I would like to thank Jody Kraus, Gerald Postema, Frederick Schauer, A. John Simmons, Christopher Sprigman, and Zahr Said for comments on this and earlier drafts.
Legal Rights and the Limits of Conceptual Analysis: A Case Study
Article first published online: 9 MAY 2013
© 2013 The Author. Ratio Juris © 2013 John Wiley & Sons Ltd
Volume 26, Issue 2, pages 215–234, June 2013
How to Cite
Barzun, C. L. (2013), Legal Rights and the Limits of Conceptual Analysis: A Case Study. Ratio Juris, 26: 215–234. doi: 10.1111/raju.12011
- Issue published online: 9 MAY 2013
- Article first published online: 9 MAY 2013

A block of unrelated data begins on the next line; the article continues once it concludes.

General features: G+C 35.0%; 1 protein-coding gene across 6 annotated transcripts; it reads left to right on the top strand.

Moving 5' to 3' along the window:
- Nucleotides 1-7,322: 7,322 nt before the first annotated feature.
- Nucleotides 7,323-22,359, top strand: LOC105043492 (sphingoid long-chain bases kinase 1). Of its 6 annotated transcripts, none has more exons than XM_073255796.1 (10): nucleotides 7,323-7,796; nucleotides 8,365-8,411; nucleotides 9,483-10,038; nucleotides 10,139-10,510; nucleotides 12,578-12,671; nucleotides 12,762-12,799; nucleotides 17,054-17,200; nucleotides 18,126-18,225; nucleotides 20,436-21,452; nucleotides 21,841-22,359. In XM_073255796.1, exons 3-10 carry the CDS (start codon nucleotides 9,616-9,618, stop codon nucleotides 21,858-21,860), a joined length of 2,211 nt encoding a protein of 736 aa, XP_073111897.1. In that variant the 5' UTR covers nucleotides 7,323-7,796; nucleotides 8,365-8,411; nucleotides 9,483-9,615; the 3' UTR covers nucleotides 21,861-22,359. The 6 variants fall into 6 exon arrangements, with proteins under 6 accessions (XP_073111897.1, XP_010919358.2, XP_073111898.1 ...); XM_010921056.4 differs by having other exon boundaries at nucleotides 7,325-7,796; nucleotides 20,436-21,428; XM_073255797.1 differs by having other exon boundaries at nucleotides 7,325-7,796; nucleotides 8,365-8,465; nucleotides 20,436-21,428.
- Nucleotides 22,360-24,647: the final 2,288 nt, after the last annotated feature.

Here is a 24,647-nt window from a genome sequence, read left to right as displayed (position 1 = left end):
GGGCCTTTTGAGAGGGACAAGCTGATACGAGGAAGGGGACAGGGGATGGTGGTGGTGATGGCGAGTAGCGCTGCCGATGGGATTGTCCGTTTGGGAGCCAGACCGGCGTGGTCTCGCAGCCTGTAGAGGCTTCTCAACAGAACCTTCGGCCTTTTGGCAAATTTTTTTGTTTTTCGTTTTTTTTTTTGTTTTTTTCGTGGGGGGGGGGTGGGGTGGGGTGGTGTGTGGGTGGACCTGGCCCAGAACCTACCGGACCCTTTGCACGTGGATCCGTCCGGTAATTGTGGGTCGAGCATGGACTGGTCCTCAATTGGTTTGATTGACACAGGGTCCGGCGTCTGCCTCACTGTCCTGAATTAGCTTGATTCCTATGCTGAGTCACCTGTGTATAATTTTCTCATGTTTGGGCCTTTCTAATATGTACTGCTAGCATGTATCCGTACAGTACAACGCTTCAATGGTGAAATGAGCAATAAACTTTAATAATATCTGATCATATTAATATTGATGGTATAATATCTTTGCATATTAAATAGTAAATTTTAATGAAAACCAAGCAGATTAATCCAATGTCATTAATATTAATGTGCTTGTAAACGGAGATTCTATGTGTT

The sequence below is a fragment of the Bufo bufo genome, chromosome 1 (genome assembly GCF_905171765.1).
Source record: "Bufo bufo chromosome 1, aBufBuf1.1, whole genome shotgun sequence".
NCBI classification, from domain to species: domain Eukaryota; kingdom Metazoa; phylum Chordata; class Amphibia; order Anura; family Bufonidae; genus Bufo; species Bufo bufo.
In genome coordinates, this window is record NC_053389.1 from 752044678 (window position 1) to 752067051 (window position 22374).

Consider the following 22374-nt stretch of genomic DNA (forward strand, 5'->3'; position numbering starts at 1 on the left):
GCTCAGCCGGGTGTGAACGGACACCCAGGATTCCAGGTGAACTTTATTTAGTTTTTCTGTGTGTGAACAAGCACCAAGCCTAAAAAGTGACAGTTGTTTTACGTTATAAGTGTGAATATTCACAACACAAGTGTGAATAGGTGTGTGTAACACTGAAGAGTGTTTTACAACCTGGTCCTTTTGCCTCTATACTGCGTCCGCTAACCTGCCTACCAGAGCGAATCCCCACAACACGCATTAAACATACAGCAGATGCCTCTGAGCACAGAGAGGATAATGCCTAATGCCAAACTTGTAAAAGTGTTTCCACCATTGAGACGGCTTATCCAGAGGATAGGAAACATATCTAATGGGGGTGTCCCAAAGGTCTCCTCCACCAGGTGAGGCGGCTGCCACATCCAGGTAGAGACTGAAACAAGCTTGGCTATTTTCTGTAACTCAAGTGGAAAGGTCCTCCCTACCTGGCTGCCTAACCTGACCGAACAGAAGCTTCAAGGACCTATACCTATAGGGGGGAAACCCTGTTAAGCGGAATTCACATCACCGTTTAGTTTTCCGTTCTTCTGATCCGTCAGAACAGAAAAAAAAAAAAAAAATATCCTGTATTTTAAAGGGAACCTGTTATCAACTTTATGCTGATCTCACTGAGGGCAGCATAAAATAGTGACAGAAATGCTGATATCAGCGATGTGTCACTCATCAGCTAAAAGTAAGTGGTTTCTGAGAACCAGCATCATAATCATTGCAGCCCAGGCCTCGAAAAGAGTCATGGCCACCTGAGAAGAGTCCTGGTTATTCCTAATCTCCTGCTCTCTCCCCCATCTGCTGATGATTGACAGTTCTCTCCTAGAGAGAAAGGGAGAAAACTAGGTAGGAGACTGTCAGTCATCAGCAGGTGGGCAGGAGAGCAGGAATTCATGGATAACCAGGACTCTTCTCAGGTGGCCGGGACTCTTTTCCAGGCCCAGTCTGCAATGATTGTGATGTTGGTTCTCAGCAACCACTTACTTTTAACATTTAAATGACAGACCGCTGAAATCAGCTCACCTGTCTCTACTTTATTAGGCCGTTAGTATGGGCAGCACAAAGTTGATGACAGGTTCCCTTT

Legal philosophers divide over whether it is possible to analyze legal concepts without engaging in normative argument. The influential analysis of legal rights advanced by Jules Coleman and Jody Kraus some years ago serves as a useful case study to consider this issue because even some legal philosophers who are generally skeptical of the neutrality claims of conceptual analysts have concluded that Coleman and Kraus's analysis manages to maintain such neutrality. But that analysis does depend in subtle but important ways on normative claims. Their argument assumes not only a positivist concept of law, but also that it counts in favor of an analysis of legal rights that it increases the number of options available to legal decisionmakers. Thus, whether Coleman and Kraus's analysis is right in the end depends on whether those normative assumptions are justified. If even their analysis, which makes the thinnest of conceptual claims, depends on normative premises, that fact serves as strong evidence of the difficulty of analyzing legal concepts while remaining agnostic on moral and political questions.